CPAP is an acronym for continuous positive airway pressure. A CPAP works by filtering room air and delivering the pressurized air to a mask you wear while sleeping. This constant flow of air pressure is intended to keep your airway from collapsing and thus providing a more restful and healthy night’s sleep. These devices are prescribed by physicians and are available in fixed pressure, auto adjusting or bi-level models. The type of device you need if often determined by the severity of your apnea and therapy needs. Heated humidifiers are available and recommended to prevent dryness that can be caused by direct pressure.
Auto Adjusting CPAP Machines
Auto CPAP machines can detect apnea and snoring events during sleep and automatically increase or decrease air pressure as needed. This technology is great for people that may have frequent fluctuations with sleep patterns, positions, medications, and weight change. These devices call also be programmed to operate in auto or fixed pressure mode. Over the past decade these models have been the most purchased and recommended by physicians
Fixed Pressure CPAP Machines
A fixed pressure or “standard” CPAP machine delivers one pressure setting (steady or constant) during the night. The pressure setting is often determined by your physician after you stayed a night at a sleep lab. These devices are most often used by people that like the machine to stay at one pressure setting throughout the night. The pros about a fixed pressure CPAP devices are the cost and the ability to control or keep the setting at a level that is comfortable and constant. The cons are that it will not adjust automatically based on your needs and you may need to visit your physician for pressure changes frequently.
Bi-Level or BiPAP Machines
Bi-Level (BiPAP) machines offer two separate pressure settings during sleep that alternates between your inhale and exhale breaths. This is a great technology for people with moderate to severe sleep apnea that have a hard time breathing against high pressures. The pressure settings of a Bi-Level are often a difference of 3 to 6 cm/H2O. Bi-Level and BiPAP machines are available in standard or auto adjusting models and typically used for people with COPD, CPAP intolerance due to high pressures and underlining health issues.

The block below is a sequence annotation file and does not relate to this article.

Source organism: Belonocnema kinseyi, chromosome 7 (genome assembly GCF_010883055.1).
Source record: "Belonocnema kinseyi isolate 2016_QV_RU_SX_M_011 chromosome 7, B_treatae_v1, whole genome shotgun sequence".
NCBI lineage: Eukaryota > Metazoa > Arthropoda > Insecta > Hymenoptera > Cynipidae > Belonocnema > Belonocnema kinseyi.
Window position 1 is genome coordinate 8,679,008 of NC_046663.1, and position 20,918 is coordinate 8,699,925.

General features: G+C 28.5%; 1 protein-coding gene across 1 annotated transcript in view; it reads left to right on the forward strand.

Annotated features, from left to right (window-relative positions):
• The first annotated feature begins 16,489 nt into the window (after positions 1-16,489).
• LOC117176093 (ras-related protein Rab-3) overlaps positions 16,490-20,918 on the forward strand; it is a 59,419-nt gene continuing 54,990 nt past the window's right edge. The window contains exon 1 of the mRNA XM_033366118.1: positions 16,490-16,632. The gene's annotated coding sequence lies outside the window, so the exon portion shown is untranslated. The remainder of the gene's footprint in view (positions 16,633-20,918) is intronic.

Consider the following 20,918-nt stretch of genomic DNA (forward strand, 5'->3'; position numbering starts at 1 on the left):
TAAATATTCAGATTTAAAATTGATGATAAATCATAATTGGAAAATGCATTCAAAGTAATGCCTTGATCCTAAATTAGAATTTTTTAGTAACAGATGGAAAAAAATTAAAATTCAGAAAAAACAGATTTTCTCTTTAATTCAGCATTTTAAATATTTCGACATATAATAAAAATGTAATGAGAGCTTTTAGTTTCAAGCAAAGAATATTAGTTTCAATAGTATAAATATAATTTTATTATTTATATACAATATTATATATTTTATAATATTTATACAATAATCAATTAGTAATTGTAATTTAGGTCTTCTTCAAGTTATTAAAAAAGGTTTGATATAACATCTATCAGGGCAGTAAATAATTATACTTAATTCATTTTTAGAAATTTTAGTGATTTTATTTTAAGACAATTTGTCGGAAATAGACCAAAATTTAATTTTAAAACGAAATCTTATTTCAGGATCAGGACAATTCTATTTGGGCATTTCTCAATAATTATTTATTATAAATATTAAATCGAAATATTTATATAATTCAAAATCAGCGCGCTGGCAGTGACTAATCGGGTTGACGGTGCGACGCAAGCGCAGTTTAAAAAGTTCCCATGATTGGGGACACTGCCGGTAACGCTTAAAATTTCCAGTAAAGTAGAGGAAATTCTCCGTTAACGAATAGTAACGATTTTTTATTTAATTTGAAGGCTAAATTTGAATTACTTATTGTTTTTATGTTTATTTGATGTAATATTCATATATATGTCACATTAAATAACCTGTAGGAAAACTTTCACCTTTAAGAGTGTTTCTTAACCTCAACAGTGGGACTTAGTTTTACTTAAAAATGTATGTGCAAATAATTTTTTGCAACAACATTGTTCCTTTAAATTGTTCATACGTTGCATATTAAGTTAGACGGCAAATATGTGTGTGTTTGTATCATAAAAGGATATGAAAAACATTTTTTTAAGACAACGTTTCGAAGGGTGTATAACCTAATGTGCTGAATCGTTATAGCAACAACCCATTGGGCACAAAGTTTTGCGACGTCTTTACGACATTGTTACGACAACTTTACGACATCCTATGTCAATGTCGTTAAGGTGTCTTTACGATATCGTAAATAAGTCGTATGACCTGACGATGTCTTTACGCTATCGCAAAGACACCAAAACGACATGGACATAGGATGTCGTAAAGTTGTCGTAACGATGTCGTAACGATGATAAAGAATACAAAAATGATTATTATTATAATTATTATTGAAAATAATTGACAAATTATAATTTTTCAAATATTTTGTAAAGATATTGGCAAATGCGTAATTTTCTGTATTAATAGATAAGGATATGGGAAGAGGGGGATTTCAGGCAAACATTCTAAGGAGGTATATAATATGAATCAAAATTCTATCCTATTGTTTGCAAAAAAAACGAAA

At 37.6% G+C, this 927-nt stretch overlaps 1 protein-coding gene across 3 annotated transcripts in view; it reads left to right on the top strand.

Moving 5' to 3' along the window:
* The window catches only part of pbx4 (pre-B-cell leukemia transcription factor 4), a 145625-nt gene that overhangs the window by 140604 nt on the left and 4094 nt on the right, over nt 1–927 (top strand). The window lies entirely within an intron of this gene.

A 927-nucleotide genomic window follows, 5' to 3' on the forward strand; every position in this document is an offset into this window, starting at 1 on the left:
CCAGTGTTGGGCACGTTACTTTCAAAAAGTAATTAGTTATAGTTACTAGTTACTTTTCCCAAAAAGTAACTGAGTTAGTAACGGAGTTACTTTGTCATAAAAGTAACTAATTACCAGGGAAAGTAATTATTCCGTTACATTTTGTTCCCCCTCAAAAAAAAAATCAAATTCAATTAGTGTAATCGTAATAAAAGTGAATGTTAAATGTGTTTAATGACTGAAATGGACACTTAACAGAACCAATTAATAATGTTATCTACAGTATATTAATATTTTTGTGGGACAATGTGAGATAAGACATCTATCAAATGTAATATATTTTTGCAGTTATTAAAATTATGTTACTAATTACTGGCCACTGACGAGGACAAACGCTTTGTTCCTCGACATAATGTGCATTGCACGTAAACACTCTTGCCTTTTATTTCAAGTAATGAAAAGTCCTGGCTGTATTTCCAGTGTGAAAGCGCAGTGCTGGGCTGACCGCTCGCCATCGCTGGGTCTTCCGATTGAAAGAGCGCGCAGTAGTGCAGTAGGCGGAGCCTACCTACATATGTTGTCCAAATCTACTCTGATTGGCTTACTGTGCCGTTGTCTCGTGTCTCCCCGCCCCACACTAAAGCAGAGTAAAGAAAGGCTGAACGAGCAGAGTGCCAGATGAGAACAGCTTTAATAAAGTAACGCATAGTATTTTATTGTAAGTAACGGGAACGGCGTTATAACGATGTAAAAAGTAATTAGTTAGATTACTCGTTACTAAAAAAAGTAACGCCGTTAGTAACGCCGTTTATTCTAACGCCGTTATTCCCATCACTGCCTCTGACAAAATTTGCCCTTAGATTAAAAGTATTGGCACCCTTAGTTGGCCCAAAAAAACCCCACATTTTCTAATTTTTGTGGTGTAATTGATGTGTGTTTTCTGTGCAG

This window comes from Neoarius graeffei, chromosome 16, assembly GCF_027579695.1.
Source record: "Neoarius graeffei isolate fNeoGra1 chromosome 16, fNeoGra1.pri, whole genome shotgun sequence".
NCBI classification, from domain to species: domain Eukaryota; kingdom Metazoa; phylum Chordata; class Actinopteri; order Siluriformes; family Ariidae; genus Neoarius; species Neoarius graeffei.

What Are the 3 Types of PAP Therapy?
The three types of PAP treatments include continuous positive airway pressure, auto-titrating devices and bilevel positive airway pressure.
- CPAP machines were developed in the 1980s and deliver a set level of air pressure at a fixed rate.
- Auto-titrating devices, in turn, adjust the amount of air pressure given depending on a person's breathing pattern.
- BiPAP machines switch between two different types of air pressure depending on a person's breathing pattern.
Which Is Better, CPAP or BiPAP?
Both CPAP and BiPAP devices have their place depending on the medical condition being treated. While CPAP machines are recommended for people with obstructive sleep apnea, BiPAP machines are usually recommended for more complex sleep-related issues such as complex sleep apnea and chronic obstructive pulmonary disease.
While CPAP machines have a high success rate of getting approved with insurance, BiPAP machines may be more suitable for a person's health condition. We recommend speaking with a medical expert to find out which medical device is most suitable for you and your sleep-related needs.